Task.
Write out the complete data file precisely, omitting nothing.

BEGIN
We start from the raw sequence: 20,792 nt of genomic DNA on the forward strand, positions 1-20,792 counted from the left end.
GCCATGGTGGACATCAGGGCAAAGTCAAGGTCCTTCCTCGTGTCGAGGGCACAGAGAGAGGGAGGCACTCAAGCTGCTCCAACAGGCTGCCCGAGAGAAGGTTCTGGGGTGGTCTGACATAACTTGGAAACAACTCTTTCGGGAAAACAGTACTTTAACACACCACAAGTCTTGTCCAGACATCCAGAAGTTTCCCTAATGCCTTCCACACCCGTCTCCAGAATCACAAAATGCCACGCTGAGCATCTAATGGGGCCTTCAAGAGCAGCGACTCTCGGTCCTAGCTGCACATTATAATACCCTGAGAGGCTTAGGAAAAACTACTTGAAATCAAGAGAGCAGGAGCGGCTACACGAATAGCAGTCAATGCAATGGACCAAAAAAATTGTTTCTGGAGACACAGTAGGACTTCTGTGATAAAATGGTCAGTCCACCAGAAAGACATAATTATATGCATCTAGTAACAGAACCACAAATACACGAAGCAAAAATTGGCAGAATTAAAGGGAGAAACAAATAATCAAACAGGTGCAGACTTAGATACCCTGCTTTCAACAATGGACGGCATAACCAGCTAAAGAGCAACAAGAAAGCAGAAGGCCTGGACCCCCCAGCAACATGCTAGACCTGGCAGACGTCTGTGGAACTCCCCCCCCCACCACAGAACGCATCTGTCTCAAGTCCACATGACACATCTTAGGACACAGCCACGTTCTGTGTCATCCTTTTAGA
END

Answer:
We start from the raw sequence: 20,792 nt of genomic DNA on the forward strand, positions 1-20,792 counted from the left end.
GCCATGGTGGACATCAGGGCAAAGTCAAGGTCCTTCCTCGTGTCGAGGGCACAGAGAGAGGGAGGCACTCAAGCTGCTCCAACAGGCTGCCCGAGAGAAGGTTCTGGGGTGGTCTGACATAACTTGGAAACAACTCTTTCGGGAAAACAGTACTTTAACACACCACAAGTCTTGTCCAGACATCCAGAAGTTTCCCTAATGCCTTCCACACCCGTCTCCAGAATCACAAAATGCCACGCTGAGCATCTAATGGGGCCTTCAAGAGCAGCGACTCTCGGTCCTAGCTGCACATTATAATACCCTGAGAGGCTTAGGAAAAACTACTTGAAATCAAGAGAGCAGGAGCGGCTACACGAATAGCAGTCAATGCAATGGACCAAAAAAATTGTTTCTGGAGACACAGTAGGACTTCTGTGATAAAATGGTCAGTCCACCAGAAAGACATAATTATATGCATCTAGTAACAGAACCACAAATACACGAAGCAAAAATTGGCAGAATTAAAGGGAGAAACAAATAATCAAACAGGTGCAGACTTAGATACCCTGCTTTCAACAATGGACGGCATAACCAGCTAAAGAGCAACAAGAAAGCAGAAGGCCTGGACCCCCCAGCAACATGCTAGACCTGGCAGACGTCTGTGGAACTCCCCCCCCCACCACAGAACGCATCTGTCTCAAGTCCACATGACACATCTTAGGACACAGCCACGTTCTGTGTCATCCTTTTAGA